- When the assets, liabilities, and reserves are combined and shown at their historical values, as of the date of amalgamation, the method is called pooling of interest method. Conversely, When the assets and liabilities of the transferor entity are shown at their market value in the balance sheet of the transferee entity, as of the date of amalgamation, is called purchase method.
- Pooling of interest method is applied when amalgamation is in the nature of merger. However, for amalgamation in the nature of the purchase, purchase method is applied.
- In pooling of interest method, assets and liabilities appear at their book values, whereas, when purchase method of accounting is used, the assets and liabilities are shown at their fair market value.
- In pooling of interest method, the recording of assets and liabilities of the merging companies is aggregated. On the other hand, when it comes to the recording of assets and liabilities, only those assets and liabilities are shown in the balance sheet of the acquiring company, which are taken over by it.
- In pooling of interest method, the identity of transferor company’s reserves remains same. As against, in purchase method, the identity of the transferor company’s reserves except statutory reserves does not remain same.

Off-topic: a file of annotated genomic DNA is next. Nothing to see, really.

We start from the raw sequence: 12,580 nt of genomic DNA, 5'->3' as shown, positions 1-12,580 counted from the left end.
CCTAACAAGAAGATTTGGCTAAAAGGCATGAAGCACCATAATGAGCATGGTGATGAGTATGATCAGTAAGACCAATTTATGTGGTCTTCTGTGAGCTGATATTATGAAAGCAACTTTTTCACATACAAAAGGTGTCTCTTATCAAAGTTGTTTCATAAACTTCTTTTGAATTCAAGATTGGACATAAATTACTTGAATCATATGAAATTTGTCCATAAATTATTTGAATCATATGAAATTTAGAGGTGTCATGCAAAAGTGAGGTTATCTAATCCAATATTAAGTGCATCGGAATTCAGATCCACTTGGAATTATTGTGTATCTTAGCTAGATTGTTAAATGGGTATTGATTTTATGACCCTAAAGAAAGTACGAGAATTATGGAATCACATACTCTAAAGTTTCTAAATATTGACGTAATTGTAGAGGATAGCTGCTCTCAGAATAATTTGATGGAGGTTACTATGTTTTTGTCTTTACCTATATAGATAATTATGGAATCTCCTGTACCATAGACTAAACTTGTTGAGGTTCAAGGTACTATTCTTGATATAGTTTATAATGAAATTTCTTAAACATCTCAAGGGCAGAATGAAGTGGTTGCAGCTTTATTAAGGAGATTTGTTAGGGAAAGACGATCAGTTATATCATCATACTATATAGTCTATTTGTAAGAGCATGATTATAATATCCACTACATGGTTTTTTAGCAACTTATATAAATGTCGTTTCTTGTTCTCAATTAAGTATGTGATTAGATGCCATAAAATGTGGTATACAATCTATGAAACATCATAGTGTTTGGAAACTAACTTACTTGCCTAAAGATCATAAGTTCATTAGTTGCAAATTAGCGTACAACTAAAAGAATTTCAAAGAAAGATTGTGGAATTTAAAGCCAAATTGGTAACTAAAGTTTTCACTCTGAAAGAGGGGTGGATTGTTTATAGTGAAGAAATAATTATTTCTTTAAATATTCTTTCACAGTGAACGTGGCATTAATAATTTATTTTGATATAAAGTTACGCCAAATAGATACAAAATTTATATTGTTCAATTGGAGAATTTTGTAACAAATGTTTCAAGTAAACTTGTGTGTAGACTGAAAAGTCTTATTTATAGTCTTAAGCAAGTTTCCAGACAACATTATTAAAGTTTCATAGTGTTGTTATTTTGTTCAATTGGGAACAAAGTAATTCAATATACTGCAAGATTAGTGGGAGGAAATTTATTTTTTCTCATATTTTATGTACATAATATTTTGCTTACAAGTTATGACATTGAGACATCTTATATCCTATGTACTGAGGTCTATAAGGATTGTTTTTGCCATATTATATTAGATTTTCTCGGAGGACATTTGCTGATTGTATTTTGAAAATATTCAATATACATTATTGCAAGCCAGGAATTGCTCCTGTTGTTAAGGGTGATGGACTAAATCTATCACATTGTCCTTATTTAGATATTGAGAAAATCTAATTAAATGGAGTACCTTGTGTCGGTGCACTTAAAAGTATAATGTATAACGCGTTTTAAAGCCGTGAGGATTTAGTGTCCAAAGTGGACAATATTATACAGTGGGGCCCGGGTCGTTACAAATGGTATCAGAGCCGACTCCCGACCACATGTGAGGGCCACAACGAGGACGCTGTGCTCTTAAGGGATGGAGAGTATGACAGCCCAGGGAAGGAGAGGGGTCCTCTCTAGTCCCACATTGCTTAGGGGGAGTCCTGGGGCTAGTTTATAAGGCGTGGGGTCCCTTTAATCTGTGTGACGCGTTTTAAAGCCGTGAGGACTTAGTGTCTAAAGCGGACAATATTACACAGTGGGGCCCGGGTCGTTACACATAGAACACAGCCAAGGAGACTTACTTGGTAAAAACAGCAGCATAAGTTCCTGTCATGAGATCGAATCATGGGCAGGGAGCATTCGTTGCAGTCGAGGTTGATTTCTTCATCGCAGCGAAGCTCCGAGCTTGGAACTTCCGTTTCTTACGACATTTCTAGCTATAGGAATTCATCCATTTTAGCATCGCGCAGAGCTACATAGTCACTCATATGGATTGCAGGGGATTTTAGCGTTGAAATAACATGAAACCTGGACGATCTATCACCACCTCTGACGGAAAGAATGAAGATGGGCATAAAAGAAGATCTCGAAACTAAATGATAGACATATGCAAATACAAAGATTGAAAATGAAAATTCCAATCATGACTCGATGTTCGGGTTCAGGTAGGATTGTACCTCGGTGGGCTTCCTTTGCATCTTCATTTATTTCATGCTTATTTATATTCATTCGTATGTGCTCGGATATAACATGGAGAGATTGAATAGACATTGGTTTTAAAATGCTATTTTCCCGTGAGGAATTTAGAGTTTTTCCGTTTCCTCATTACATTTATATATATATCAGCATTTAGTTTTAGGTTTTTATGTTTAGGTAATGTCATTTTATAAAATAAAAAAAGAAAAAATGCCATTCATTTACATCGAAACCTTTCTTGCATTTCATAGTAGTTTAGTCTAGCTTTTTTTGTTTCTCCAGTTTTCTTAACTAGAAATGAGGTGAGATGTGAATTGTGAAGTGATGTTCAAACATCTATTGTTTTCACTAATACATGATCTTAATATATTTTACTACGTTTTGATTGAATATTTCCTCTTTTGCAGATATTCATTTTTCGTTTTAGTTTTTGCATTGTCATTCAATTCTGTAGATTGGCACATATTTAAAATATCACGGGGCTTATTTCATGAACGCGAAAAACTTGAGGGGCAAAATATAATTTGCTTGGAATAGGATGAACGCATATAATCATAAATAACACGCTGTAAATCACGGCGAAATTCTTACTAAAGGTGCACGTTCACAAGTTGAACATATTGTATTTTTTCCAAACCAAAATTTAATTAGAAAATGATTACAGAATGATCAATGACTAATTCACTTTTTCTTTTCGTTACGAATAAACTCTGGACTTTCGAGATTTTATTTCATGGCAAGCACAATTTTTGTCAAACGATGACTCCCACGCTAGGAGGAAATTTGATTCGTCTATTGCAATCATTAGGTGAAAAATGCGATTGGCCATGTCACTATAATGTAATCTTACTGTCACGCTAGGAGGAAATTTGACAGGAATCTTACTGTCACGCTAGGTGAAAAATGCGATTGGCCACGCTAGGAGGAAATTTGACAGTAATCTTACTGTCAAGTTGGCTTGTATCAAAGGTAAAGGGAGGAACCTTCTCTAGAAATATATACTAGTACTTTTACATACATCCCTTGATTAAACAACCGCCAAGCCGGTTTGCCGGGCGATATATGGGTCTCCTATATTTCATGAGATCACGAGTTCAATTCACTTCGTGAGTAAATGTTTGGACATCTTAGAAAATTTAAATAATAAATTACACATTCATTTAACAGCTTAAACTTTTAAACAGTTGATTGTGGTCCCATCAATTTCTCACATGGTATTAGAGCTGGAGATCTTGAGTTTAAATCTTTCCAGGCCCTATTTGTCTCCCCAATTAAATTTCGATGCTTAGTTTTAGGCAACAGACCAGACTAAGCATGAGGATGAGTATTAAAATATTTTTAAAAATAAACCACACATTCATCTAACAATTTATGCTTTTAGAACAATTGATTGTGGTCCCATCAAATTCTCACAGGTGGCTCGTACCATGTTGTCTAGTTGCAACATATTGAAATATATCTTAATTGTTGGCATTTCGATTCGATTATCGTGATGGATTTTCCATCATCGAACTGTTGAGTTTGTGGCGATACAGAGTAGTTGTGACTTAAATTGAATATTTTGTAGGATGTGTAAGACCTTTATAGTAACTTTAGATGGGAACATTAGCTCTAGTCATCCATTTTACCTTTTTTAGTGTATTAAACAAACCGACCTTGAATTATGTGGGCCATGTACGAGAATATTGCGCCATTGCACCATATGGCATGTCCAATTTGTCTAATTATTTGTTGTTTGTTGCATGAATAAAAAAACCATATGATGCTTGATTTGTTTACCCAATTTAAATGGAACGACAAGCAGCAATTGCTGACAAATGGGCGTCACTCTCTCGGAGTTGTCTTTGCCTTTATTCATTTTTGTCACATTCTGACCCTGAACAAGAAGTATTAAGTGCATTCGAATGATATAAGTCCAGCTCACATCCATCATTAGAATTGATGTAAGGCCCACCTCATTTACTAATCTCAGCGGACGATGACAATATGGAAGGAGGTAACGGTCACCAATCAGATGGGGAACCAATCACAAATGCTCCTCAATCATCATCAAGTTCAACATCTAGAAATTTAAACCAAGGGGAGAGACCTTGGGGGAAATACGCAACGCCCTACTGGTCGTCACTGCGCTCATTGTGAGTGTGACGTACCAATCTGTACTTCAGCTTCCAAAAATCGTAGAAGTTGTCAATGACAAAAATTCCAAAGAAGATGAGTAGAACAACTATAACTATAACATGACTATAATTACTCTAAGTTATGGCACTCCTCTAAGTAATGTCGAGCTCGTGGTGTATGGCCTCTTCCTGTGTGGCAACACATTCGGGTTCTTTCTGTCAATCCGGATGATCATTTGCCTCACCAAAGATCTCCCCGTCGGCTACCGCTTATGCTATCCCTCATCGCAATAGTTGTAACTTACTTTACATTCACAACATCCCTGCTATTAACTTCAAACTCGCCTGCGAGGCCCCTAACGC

- In pooling of interest method the difference between purchase consideration and share capital is adjusted with reserves, i.e. if purchase consideration is greater than share capital, then the reserves is debited, and credited when purchase consideration is less than the share capital. On the contrary, in purchase method, when purchase consideration is greater than the net worth, goodwill is debited and if the purchase consideration is less than the net assets, then the balance is credited as capital reserves.
So, pooling of interest and purchase method are the two important accounting techniques used in the mergers and acquisitions of the companies. They mainly differ, in terms of the value that the combined balance sheet of the company places on the assets of the transferor company.